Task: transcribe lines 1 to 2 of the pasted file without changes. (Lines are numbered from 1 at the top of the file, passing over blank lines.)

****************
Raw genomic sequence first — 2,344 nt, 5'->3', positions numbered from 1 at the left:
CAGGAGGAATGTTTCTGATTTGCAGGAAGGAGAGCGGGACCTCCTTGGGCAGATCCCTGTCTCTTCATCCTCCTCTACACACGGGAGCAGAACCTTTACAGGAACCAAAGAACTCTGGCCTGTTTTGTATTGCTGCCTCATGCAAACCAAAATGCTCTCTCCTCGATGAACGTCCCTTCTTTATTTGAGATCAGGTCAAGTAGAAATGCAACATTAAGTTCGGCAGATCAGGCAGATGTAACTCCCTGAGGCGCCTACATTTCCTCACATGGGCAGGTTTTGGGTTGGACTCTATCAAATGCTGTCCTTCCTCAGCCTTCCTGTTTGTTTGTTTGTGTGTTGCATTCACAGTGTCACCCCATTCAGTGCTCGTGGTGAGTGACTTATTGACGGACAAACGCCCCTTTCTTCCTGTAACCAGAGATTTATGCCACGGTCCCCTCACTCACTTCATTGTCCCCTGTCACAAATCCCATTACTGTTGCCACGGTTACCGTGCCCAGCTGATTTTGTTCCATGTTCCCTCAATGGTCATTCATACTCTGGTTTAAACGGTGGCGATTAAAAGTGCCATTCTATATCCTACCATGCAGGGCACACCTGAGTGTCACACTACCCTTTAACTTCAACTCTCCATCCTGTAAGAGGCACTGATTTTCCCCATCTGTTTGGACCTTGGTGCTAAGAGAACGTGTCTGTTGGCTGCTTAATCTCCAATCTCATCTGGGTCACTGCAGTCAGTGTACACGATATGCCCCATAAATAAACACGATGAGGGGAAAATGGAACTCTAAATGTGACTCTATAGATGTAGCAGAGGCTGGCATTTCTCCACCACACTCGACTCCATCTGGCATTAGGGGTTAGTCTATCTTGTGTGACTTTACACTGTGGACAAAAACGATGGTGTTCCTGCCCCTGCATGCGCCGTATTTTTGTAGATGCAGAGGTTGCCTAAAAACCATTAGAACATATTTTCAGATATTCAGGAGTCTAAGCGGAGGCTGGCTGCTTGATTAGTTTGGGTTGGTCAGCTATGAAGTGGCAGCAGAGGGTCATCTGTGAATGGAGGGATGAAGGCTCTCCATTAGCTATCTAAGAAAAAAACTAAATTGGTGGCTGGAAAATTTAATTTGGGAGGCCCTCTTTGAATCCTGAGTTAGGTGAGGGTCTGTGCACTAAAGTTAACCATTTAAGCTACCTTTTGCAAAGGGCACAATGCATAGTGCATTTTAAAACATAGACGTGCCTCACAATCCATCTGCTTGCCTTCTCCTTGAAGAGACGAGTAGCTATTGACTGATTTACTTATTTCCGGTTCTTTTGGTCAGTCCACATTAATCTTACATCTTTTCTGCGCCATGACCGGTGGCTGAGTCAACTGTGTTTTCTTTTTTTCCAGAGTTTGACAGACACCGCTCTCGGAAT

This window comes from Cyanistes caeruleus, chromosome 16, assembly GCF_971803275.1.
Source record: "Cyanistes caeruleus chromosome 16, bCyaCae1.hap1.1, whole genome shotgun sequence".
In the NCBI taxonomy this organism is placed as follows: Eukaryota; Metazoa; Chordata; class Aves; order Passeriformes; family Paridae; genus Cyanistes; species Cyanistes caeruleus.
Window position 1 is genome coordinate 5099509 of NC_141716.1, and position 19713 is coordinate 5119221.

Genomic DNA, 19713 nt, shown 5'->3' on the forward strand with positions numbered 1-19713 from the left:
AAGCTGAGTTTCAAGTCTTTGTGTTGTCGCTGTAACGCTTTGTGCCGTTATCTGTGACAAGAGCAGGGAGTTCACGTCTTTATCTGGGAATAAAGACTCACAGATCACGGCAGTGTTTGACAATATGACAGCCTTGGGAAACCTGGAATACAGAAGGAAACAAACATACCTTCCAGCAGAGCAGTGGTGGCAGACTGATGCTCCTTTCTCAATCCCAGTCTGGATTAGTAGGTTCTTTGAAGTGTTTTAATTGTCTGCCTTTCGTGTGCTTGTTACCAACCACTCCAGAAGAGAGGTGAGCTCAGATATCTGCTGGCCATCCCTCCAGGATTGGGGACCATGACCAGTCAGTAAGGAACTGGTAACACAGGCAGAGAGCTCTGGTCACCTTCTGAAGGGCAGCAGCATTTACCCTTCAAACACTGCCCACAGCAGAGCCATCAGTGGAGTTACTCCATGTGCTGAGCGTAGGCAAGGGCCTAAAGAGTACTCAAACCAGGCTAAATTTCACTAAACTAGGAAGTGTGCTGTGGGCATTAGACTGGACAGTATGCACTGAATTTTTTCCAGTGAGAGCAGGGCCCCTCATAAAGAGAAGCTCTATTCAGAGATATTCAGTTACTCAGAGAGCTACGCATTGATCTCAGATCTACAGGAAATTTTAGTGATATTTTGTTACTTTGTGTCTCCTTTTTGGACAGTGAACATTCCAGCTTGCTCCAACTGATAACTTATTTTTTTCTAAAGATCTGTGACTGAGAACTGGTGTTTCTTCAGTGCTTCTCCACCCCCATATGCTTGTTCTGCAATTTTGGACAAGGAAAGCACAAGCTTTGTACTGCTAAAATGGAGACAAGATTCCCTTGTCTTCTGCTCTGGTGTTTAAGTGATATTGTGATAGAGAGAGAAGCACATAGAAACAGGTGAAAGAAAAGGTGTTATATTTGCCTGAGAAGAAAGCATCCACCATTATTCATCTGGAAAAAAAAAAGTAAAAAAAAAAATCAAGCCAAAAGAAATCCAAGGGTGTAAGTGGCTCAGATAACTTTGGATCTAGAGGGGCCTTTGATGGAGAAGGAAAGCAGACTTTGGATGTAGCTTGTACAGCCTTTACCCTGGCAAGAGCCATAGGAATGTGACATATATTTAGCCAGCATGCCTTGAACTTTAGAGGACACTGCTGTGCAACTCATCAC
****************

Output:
Raw genomic sequence first — 2,344 nt, 5'->3', positions numbered from 1 at the left:
CAGGAGGAATGTTTCTGATTTGCAGGAAGGAGAGCGGGACCTCCTTGGGCAGATCCCTGTCTCTTCATCCTCCTCTACACACGGGAGCAGAACCTTTACAGGAACCAAAGAACTCTGGCCTGTTTTGTATTGCTGCCTCATGCAAACCAAAATGCTCTCTCCTCGATGAACGTCCCTTCTTTATTTGAGATCAGGTCAAGTAGAAATGCAACATTAAGTTCGGCAGATCAGGCAGATGTAACTCCCTGAGGCGCCTACATTTCCTCACATGGGCAGGTTTTGGGTTGGACTCTATCAAATGCTGTCCTTCCTCAGCCTTCCTGTTTGTTTGTTTGTGTGTTGCATTCACAGTGTCACCCCATTCAGTGCTCGTGGTGAGTGACTTATTGACGGACAAACGCCCCTTTCTTCCTGTAACCAGAGATTTATGCCACGGTCCCCTCACTCACTTCATTGTCCCCTGTCACAAATCCCATTACTGTTGCCACGGTTACCGTGCCCAGCTGATTTTGTTCCATGTTCCCTCAATGGTCATTCATACTCTGGTTTAAACGGTGGCGATTAAAAGTGCCATTCTATATCCTACCATGCAGGGCACACCTGAGTGTCACACTACCCTTTAACTTCAACTCTCCATCCTGTAAGAGGCACTGATTTTCCCCATCTGTTTGGACCTTGGTGCTAAGAGAACGTGTCTGTTGGCTGCTTAATCTCCAATCTCATCTGGGTCACTGCAGTCAGTGTACACGATATGCCCCATAAATAAACACGATGAGGGGAAAATGGAACTCTAAATGTGACTCTATAGATGTAGCAGAGGCTGGCATTTCTCCACCACACTCGACTCCATCTGGCATTAGGGGTTAGTCTATCTTGTGTGACTTTACACTGTGGACAAAAACGATGGTGTTCCTGCCCCTGCATGCGCCGTATTTTTGTAGATGCAGAGGTTGCCTAAAAACCATTAGAACATATTTTCAGATATTCAGGAGTCTAAGCGGAGGCTGGCTGCTTGATTAGTTTGGGTTGGTCAGCTATGAAGTGGCAGCAGAGGGTCATCTGTGAATGGAGGGATGAAGGCTCTCCATTAGCTATCTAAGAAAAAAACTAAATTGGTGGCTGGAAAATTTAATTTGGGAGGCCCTCTTTGAATCCTGAGTTAGGTGAGGGTCTGTGCACTAAAGTTAACCATTTAAGCTACCTTTTGCAAAGGGCACAATGCATAGTGCATTTTAAAACATAGACGTGCCTCACAATCCATCTGCTTGCCTTCTCCTTGAAGAGACGAGTAGCTATTGACTGATTTACTTATTTCCGGTTCTTTTGGTCAGTCCACATTAATCTTACATCTTTTCTGCGCCATGACCGGTGGCTGAGTCAACTGTGTTTTCTTTTTTTCCAGAGTTTGACAGACACCGCTCTCGGAAT